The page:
- Research: Like any other scam, vishers carry out extensive research on their targets before initiating their attack. This allows them to gather personal information and craft convincing messages tailored for that individual.
- Initiation: Vishers will typically initiate contact via automated or pre-recorded calls that sound like they are coming from a legitimate organization.
- Manipulation: Once the victim is hooked, vishers will use psychological tactics to pressure their targets into revealing sensitive information and taking certain actions such as transferring money.
- Theft: Finally, the scammers make off with the stolen personal data or monetary funds once they have what they need.
Among the most common vishing examples include callers pretending to be from the IRS or law enforcement who threaten victims with monetary fines for not paying taxes. Vishers can also pretend to be a bank representative asking you to verify information or else they’ll have to close or suspend your account (or something along these lines).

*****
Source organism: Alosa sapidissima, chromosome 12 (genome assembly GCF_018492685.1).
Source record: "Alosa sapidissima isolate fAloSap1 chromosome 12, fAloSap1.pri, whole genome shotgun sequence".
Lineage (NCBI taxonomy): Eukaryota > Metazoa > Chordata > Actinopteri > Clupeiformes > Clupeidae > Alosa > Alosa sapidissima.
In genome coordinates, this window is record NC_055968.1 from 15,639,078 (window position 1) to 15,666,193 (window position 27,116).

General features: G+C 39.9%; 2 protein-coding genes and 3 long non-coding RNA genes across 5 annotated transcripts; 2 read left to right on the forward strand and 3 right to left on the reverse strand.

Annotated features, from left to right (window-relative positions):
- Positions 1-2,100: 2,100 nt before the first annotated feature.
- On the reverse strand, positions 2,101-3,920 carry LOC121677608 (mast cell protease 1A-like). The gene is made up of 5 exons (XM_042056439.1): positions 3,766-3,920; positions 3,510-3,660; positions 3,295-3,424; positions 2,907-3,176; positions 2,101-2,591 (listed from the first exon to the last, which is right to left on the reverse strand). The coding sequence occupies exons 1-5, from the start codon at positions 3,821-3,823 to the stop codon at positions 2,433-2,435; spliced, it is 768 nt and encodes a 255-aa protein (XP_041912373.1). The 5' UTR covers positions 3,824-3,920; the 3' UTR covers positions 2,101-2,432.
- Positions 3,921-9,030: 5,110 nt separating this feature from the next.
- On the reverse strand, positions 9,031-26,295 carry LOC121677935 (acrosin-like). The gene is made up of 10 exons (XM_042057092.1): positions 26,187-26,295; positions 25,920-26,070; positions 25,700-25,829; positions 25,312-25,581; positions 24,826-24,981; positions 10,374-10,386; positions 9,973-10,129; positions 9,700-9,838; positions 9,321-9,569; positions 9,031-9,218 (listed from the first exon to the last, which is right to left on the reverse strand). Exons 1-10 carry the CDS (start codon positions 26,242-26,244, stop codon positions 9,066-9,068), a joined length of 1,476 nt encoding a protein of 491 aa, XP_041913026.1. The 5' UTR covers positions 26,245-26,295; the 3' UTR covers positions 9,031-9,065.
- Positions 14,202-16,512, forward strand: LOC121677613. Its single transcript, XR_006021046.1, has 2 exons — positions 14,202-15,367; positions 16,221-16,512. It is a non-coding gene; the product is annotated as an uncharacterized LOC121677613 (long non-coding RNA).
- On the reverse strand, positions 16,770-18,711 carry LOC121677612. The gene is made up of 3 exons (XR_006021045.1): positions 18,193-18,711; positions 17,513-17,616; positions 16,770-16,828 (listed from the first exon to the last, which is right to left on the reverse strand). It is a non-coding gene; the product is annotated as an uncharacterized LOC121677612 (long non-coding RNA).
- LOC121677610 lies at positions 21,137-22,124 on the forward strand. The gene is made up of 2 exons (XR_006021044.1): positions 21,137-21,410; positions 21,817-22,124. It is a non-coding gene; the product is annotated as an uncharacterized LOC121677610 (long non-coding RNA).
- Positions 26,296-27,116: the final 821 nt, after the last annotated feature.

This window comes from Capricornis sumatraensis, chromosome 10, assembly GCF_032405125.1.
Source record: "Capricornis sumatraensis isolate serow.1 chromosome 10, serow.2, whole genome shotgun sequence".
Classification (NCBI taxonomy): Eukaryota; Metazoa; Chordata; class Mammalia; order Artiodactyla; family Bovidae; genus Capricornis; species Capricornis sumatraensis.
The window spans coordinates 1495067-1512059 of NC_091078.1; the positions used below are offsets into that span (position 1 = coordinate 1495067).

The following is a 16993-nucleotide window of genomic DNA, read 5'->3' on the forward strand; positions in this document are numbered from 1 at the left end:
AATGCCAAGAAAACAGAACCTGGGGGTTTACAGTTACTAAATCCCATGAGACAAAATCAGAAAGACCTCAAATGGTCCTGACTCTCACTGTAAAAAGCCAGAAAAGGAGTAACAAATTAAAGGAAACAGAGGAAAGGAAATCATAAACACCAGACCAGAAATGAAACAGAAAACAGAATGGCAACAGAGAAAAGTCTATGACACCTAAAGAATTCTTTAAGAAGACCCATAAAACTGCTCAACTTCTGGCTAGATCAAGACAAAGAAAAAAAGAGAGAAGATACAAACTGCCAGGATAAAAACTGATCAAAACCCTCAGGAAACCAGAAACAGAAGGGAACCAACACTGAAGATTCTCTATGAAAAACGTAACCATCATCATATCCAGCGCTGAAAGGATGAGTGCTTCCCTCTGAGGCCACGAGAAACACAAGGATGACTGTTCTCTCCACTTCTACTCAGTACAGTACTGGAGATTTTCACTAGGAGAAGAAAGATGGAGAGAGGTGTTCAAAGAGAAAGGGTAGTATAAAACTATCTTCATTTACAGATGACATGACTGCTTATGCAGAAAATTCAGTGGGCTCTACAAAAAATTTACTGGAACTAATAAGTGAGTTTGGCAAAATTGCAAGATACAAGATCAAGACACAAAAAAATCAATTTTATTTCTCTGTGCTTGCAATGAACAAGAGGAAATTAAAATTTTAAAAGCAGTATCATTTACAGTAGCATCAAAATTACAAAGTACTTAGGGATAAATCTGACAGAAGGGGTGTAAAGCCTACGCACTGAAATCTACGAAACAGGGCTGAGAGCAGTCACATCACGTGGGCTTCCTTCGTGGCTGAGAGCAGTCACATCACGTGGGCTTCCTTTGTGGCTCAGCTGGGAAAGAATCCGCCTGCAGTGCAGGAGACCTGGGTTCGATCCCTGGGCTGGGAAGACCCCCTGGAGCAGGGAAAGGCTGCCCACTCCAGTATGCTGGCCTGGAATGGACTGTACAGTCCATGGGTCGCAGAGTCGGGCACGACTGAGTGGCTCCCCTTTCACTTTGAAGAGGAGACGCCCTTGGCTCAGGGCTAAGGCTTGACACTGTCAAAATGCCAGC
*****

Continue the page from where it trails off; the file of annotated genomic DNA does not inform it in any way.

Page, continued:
How to identify Vishing attacks?
Now that you have a good idea of what vishing is and how it works, this brings up a bigger question — how do you protect yourself from it? Well, you can start by learning how to identify a vishing attack as a first line of defense.
Vishing attacks can be extremely crafty, but there are telltale signs that give these scams away:
- Urgency in tone. Scammers often create a sense of panic to rush you into revealing your details without much thought.
- Asking for sensitive information like passwords, PINs, or credit card numbers. Remember, legitimate organizations will never ask for these details over the phone.